Here are some ways to take an active role in protecting your health care benefits:
- Treat your Medicare, Medicaid and Social Security numbers like a credit card number. Never give these numbers to a stranger.
- Remember, Medicare doesn’t call or visit to sell you anything.
- Don’t carry your Medicare or Medicaid card unless you will need it. Only take it to doctor’s appointments, visits to your hospital or clinic or trips to the pharmacy.
- Record doctor visits, tests and procedures in your personal health care journal or calendar.
- Save Medicare Summary Notices and Part D Explanation of Benefits until you have reviewed them. Shred the documents when they are no longer useful.
- Avoid telephone or e-mail offers of “free” medical tests or supplies in exchange for a “peek” at your Medicare or Medicaid card.
- Beware of advertising that promises Medicare will pay for certain care or devices.
- Never sign a blank form. Always read and keep a copy of any document or agreement you sign.
- If you rent medical equipment, such as a walker, return the item to the medical equipment dealer when you are finished. Always get a dated receipt for the return.
- Beware of offers of TENS units (battery-powered units that send electrical impulses to reduce pain), nebulizers (breathing machines), noninvasive blood flow studies, “free” cholesterol checks and promises of “stroke prevention.” Rely on your own doctor’s advice to prescribe appropriate treatment for you.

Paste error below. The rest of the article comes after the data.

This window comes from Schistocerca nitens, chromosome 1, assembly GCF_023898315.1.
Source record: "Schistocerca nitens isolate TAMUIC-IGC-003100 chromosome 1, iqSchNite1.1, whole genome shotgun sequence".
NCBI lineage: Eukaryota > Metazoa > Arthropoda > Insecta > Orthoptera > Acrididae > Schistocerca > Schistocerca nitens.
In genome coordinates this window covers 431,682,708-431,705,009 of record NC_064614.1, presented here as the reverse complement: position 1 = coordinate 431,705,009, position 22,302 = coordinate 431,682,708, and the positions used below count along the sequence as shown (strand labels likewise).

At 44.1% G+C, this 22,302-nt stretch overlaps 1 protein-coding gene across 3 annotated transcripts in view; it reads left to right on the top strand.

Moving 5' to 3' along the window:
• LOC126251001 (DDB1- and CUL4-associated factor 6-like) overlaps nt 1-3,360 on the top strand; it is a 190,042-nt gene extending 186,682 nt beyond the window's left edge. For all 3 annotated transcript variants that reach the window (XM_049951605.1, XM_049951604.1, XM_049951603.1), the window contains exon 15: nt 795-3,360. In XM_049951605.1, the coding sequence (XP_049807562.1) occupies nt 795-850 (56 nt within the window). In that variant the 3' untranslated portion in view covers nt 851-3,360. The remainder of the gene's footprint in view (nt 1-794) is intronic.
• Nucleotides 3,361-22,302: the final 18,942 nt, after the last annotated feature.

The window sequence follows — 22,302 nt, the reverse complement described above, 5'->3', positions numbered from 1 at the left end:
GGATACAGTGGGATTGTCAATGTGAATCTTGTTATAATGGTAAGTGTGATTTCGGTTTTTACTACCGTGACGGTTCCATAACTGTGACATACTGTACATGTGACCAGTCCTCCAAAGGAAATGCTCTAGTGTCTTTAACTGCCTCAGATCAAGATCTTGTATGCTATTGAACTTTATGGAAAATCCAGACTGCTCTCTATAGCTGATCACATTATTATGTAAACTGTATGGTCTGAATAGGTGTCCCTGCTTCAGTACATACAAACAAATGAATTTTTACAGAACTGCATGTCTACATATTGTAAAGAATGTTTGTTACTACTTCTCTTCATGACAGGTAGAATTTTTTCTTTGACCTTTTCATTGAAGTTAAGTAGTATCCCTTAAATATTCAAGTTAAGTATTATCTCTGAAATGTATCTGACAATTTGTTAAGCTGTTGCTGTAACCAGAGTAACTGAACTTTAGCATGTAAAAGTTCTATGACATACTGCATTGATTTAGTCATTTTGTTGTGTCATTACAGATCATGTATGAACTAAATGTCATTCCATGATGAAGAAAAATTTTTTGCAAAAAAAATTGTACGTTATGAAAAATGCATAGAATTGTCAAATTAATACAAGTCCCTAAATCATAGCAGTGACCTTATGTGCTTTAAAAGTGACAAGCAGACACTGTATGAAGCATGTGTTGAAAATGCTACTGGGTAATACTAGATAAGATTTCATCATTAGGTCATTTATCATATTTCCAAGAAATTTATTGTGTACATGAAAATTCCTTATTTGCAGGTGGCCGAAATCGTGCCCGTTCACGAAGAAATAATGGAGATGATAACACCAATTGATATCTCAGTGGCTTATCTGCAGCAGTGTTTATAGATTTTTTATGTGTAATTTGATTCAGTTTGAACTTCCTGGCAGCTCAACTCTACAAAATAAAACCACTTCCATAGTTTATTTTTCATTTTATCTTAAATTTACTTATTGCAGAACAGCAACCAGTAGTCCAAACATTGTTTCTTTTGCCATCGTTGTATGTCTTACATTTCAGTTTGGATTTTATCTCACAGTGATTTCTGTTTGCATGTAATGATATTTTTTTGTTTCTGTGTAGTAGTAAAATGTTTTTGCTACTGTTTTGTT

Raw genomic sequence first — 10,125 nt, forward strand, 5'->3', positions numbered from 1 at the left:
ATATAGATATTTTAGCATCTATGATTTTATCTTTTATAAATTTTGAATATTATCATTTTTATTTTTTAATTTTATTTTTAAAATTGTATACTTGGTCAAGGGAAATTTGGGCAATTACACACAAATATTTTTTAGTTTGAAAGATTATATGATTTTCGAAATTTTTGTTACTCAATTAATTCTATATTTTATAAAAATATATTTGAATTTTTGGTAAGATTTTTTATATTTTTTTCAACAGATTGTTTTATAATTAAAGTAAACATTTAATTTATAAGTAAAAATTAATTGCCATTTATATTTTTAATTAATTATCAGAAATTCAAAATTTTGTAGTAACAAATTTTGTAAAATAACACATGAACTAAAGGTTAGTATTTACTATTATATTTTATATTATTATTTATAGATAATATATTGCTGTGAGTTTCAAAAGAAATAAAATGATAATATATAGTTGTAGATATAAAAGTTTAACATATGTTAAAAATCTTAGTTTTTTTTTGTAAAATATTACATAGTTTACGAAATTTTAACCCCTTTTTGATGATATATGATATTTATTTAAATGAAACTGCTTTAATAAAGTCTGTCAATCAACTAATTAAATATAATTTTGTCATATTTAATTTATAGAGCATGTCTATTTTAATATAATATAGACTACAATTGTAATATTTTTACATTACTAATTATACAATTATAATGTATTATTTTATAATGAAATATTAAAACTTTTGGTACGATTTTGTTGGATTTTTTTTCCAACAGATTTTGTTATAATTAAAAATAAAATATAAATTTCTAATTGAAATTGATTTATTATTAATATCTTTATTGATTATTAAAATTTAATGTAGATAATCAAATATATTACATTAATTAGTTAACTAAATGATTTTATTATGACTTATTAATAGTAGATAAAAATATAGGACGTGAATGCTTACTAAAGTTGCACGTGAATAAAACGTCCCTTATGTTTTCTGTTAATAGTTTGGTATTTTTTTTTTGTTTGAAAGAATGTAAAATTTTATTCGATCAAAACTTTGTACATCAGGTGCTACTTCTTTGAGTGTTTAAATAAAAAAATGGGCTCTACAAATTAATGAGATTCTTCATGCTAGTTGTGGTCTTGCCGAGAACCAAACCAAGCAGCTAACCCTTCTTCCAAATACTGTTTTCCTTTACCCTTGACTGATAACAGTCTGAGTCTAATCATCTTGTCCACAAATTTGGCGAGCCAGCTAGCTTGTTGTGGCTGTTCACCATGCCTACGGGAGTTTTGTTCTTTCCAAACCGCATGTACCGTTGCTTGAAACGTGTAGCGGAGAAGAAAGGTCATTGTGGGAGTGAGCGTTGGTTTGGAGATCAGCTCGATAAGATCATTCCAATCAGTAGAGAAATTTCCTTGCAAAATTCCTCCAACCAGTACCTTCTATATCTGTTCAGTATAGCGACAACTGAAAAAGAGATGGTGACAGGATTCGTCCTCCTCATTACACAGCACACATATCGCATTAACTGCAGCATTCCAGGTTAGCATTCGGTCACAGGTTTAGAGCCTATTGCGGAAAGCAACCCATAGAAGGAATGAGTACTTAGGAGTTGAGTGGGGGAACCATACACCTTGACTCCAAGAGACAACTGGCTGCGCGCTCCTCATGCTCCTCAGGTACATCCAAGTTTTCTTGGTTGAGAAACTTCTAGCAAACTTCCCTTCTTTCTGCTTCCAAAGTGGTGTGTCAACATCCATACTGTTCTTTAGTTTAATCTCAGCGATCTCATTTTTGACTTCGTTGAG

Here are some steps you can take to detect potential errors, fraud and abuse:
- Always review your Medicare Summary Notice (MSN) and Part D Explanation of Benefits (EOB) for mistakes. Access to your current Medicare account is available 24 hours a day. Simply visit www.MyMedicare.gov.
- Keep records of your health care visits, services and equipment provided, significant lab results, etc. The SMP personal health care journal or a pocket calendar is a good place to make notes.
- Keep and file copies of any bills or notices from insurance companies, doctors, hospitals, pharmacies, etc., as well as cancelled checks.
- Compare your MSN and EOB to your personal health care journal and prescription drug receipts to make sure they are correct.
- Look for three things on your billing statement:
- Charges for something you didn’t get
- Billing for the same thing twice
- Services that were not ordered by your doctor
- Ask questions – ask your provider or plan*:
- WHEN…you don’t understand the charges billed
- WHEN…you don’t think you received the service
- WHEN…you feel the service was unnecessary
*If your provider or plan do not help you, contact us.
If you suspect errors, fraud or abuse, report it immediately! You will protect other people from becoming victims and help to save your Medicare benefits.
Here are the steps you should take to report your concerns and abuse:
- If you have questions about information on your Medicare Summary Notice or Part D Explanation of Benefits, call your provider or plan first.
- If you are not comfortable calling your provider or plan or you are not satisfied with the response you get, call us at 1-877-272-8720.